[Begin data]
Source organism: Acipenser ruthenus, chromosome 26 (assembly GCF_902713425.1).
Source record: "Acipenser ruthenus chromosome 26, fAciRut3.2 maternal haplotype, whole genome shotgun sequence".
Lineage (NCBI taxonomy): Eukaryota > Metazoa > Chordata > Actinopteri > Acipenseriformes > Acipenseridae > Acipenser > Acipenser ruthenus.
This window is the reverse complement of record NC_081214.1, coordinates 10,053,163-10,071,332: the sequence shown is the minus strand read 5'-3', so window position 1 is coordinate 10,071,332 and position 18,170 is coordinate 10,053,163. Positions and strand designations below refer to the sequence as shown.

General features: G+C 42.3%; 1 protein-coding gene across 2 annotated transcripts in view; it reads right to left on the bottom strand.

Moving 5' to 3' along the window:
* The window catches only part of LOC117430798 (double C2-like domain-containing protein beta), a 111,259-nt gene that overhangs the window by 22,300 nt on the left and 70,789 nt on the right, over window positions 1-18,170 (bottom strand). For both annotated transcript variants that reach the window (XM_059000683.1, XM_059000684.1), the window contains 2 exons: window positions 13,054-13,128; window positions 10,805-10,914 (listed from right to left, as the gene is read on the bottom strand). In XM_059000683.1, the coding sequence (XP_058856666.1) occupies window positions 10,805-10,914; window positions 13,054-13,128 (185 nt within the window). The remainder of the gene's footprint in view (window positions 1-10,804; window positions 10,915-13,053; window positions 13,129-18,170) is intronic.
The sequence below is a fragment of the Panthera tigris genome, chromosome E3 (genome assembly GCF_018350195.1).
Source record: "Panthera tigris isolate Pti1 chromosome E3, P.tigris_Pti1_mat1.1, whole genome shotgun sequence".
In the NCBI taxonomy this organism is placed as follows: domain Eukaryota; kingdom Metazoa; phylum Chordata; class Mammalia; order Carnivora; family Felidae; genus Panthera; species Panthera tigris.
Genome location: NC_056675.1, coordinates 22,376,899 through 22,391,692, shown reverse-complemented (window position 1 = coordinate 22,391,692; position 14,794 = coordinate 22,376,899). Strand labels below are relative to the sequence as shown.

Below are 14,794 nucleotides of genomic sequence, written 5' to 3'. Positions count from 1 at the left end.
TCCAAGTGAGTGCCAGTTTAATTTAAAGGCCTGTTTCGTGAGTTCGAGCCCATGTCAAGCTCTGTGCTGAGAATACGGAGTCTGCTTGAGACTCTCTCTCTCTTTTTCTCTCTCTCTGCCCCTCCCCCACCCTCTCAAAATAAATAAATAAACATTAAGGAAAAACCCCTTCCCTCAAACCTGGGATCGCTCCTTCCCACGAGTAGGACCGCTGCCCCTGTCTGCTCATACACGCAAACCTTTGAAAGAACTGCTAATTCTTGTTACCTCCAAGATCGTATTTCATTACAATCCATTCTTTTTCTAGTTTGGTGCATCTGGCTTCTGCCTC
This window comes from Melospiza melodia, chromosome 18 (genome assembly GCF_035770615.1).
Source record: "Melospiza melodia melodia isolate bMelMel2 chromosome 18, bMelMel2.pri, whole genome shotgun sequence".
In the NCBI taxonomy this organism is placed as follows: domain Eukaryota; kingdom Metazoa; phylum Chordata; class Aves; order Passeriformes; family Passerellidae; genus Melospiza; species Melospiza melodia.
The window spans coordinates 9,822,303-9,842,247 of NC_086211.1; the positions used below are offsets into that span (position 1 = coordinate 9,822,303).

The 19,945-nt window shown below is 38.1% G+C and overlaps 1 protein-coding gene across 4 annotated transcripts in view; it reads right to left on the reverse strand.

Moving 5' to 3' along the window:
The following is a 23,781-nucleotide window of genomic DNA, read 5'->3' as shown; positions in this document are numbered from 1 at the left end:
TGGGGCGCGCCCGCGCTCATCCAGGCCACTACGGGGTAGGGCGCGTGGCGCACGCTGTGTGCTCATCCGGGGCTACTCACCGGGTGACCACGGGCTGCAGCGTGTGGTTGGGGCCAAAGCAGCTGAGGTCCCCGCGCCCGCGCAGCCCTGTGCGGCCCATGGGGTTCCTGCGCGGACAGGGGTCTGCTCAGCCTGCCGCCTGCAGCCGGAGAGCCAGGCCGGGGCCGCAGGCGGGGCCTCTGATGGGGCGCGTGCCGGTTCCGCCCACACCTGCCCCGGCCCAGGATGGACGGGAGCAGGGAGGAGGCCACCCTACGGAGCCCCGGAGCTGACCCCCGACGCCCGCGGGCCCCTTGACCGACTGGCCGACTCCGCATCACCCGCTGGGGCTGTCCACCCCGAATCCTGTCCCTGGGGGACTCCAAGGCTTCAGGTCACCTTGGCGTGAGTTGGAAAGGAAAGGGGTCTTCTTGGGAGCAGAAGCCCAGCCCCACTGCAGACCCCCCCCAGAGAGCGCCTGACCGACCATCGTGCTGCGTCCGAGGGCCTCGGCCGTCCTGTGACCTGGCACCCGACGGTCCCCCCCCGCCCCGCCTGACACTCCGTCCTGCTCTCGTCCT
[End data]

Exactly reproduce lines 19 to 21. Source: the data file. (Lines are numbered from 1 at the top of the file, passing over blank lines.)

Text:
Moving 5' to 3' along the window:
The following is a 23,781-nucleotide window of genomic DNA, read 5'->3' as shown; positions in this document are numbered from 1 at the left end:
TGGGGCGCGCCCGCGCTCATCCAGGCCACTACGGGGTAGGGCGCGTGGCGCACGCTGTGTGCTCATCCGGGGCTACTCACCGGGTGACCACGGGCTGCAGCGTGTGGTTGGGGCCAAAGCAGCTGAGGTCCCCGCGCCCGCGCAGCCCTGTGCGGCCCATGGGGTTCCTGCGCGGACAGGGGTCTGCTCAGCCTGCCGCCTGCAGCCGGAGAGCCAGGCCGGGGCCGCAGGCGGGGCCTCTGATGGGGCGCGTGCCGGTTCCGCCCACACCTGCCCCGGCCCAGGATGGACGGGAGCAGGGAGGAGGCCACCCTACGGAGCCCCGGAGCTGACCCCCGACGCCCGCGGGCCCCTTGACCGACTGGCCGACTCCGCATCACCCGCTGGGGCTGTCCACCCCGAATCCTGTCCCTGGGGGACTCCAAGGCTTCAGGTCACCTTGGCGTGAGTTGGAAAGGAAAGGGGTCTTCTTGGGAGCAGAAGCCCAGCCCCACTGCAGACCCCCCCCAGAGAGCGCCTGACCGACCATCGTGCTGCGTCCGAGGGCCTCGGCCGTCCTGTGACCTGGCACCCGACGGTCCCCCCCCGCCCCGCCTGACACTCCGTCCTGCTCTCGTCCT